Steer roping: First round: 1. (tie) J. tom Fisher and Vin Fisher Jr., 10.2 seconds, $925 each; 3. Cole Patterson, 10.3, $633; 4. Tony Reina, 10.4, $489; 5. Trenton Johnson, 10.8, $314; 6. (tie) Mike Chase and Travis Mills, 10.9, $87 each. Second round: 1. (tie) Laramie Allen and Brodie Poppino, 10.0 seconds, $925 each; 3. Landon McClaugherty, 10.7, $489; 4. Trenton Johnson, 10.9, $489; 5. Corey Ross, 11.0, $314; 6. Cody Lee, 11.2, $175. Average: 1. Vin Fisher Jr., 21.5 seconds on two runs, $1,519; 2. Trenton Johnson, 21.7, $1,257; 3. John E. Bland, 22.3, $995; 4. Mike Chase, 23.0, $733; 5. Bryce Davis, 23.1, $471; 6. Travis Mills, 23.5, $262.

Bull riding: 1. Brody Yeary, 87.5 points on United Pro Rodeo’s Wonder Boy, $1,978; 2. Denton Fugate, 85, $1,523; 3. (tie) Jeff Askey and Jesse Petri, 77, $938; 5. Parker McCown, 76.5, $483; 7. Clayton Sellars, 76, $353; 7. Guthrie Murray, 75.5, $288; no other qualified rides.

postheadericon Champs eager to return to Claremore

Wrangler National Finals Rodeo qualifier Hardy Braden of Welch, Okla., was one of the first winners at the inaugural Claremore's Extreme Roughstock, and he hopes to defend his title. (TODD BREWER PHOTO)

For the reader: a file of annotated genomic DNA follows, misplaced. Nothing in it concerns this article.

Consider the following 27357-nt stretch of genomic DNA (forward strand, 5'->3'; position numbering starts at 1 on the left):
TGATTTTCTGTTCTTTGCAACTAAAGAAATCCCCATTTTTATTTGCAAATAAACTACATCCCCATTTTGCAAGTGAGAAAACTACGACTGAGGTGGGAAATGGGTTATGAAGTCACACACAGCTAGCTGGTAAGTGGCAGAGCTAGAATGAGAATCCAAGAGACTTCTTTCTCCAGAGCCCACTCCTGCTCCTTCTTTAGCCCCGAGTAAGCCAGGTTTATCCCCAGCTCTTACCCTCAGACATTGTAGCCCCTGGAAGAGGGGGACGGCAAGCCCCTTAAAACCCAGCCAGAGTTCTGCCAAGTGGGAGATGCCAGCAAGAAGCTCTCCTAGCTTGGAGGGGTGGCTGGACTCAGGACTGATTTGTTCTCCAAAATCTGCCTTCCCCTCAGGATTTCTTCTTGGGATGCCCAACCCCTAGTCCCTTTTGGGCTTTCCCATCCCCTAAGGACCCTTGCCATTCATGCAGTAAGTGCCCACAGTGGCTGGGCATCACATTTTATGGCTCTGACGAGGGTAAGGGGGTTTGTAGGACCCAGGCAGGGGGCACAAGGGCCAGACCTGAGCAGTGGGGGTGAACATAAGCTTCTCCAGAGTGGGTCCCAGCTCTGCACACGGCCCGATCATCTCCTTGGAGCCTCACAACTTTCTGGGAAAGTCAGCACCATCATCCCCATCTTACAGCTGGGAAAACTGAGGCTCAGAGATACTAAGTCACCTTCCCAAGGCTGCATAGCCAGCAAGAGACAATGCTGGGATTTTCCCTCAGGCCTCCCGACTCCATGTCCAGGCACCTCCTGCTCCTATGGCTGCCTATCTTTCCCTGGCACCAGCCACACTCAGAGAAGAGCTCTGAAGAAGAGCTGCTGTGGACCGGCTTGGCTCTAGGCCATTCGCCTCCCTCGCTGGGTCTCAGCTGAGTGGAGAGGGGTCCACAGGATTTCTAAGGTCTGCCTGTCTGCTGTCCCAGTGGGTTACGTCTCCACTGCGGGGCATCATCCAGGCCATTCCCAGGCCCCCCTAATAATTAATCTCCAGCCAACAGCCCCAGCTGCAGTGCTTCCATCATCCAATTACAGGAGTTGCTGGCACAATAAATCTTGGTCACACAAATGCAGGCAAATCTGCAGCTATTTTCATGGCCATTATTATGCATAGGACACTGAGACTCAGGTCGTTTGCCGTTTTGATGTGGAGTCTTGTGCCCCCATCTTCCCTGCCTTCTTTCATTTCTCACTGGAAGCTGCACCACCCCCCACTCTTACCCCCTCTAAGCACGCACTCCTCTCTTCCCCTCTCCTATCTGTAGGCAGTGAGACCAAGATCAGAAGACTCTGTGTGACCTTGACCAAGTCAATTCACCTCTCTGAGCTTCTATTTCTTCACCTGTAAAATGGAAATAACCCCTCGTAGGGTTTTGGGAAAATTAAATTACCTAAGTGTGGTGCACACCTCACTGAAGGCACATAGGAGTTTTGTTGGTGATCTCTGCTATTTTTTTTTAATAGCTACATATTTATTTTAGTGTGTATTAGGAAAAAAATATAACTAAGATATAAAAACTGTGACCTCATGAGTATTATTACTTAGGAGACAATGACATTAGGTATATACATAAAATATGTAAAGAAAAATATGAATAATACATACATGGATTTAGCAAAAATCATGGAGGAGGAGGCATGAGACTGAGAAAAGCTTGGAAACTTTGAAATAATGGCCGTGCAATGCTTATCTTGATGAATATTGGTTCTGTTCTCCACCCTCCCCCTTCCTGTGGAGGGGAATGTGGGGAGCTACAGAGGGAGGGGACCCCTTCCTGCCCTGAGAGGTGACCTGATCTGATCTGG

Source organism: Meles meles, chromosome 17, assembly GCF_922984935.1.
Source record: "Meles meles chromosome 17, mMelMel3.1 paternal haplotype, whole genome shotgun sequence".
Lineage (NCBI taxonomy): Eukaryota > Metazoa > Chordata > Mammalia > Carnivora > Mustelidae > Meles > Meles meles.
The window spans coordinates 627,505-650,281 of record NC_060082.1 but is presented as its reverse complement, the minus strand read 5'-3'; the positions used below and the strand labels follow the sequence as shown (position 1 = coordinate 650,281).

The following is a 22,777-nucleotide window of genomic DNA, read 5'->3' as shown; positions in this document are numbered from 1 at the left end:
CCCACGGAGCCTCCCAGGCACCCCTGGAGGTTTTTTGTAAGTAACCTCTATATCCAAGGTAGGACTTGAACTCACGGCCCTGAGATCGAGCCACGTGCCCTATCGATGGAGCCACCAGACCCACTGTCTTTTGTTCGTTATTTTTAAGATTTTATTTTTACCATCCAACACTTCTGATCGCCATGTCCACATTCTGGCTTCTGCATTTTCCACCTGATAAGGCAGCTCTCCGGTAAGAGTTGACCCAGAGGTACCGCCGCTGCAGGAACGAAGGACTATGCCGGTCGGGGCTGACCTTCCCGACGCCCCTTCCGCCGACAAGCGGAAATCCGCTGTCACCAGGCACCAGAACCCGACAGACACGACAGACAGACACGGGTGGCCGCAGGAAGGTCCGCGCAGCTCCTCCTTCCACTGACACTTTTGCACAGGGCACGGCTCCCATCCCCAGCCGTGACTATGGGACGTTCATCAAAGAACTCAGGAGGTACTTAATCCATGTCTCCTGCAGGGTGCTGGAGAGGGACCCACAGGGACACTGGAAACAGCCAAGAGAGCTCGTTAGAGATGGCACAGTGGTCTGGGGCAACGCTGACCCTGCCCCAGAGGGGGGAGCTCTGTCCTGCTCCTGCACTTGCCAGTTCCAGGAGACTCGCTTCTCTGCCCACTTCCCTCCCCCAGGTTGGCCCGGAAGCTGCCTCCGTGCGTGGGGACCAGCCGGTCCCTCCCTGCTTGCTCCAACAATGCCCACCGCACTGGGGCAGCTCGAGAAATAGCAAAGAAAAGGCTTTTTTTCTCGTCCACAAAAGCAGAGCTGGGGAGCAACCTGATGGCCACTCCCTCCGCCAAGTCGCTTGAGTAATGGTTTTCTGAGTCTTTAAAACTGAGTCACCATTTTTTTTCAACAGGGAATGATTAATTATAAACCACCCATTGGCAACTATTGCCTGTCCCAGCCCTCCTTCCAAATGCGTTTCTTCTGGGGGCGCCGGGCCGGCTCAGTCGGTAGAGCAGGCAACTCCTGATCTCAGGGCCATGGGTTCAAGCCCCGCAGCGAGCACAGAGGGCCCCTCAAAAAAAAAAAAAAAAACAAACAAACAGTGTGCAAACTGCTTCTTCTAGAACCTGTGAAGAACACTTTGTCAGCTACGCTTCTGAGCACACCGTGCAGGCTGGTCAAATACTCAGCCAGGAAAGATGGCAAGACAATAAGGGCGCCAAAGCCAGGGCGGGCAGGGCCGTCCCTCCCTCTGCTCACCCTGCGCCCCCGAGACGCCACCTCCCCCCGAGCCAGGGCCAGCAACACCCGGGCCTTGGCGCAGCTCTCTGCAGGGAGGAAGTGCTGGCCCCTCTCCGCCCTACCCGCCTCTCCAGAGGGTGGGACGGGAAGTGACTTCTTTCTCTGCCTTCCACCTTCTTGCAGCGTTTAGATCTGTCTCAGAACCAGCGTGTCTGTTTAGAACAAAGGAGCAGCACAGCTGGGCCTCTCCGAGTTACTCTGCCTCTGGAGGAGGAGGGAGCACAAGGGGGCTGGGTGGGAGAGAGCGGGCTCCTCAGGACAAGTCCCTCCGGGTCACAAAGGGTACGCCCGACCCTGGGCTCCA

Wrangler National Finals Rodeo qualifier Hardy Braden of Welch, Okla., was one of the first winners at the inaugural Claremore’s Extreme Roughstock, and he hopes to defend his title. (TODD BREWER PHOTO)

CLAREMORE, Okla. – The inaugural Claremore’s Extreme Roughstock was a homecoming of sorts for several of the 2017 contestants, but it was more than that for two.

Kade Alberty, a bull rider who grew up in Claremore, and Hardy Braden, a saddle bronc rider from nearby Welch, Okla., walked away from last year’s event with at least a share of the championship in their discipline.

Alberty split the title with Andrew Alvidrez of Seminole, Texas, while Braden earned the bronc riding title outright. This year’s event – which is presented by the Kubota Center of Oklahoma and will take place at 7:30 p.m. Saturday, Oct. 27, at the Claremore Expo Center – will also benefit the Child Advocates of Northeast Oklahoma and will include bareback riding.